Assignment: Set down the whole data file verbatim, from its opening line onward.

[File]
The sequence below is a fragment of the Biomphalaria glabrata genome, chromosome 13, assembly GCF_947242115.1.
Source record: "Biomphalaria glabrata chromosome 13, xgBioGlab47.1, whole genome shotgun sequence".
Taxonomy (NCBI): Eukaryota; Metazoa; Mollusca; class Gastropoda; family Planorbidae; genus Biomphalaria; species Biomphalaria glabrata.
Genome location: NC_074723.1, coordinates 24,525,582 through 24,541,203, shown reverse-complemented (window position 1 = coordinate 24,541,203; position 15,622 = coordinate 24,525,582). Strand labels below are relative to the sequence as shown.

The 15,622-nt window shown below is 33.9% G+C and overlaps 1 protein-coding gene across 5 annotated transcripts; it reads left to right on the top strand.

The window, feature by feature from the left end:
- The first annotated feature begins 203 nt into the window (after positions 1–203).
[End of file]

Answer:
The sequence below is a fragment of the Biomphalaria glabrata genome, chromosome 13, assembly GCF_947242115.1.
Source record: "Biomphalaria glabrata chromosome 13, xgBioGlab47.1, whole genome shotgun sequence".
Taxonomy (NCBI): Eukaryota; Metazoa; Mollusca; class Gastropoda; family Planorbidae; genus Biomphalaria; species Biomphalaria glabrata.
Genome location: NC_074723.1, coordinates 24,525,582 through 24,541,203, shown reverse-complemented (window position 1 = coordinate 24,541,203; position 15,622 = coordinate 24,525,582). Strand labels below are relative to the sequence as shown.

The 15,622-nt window shown below is 33.9% G+C and overlaps 1 protein-coding gene across 5 annotated transcripts; it reads left to right on the top strand.

The window, feature by feature from the left end:
- The first annotated feature begins 203 nt into the window (after positions 1–203).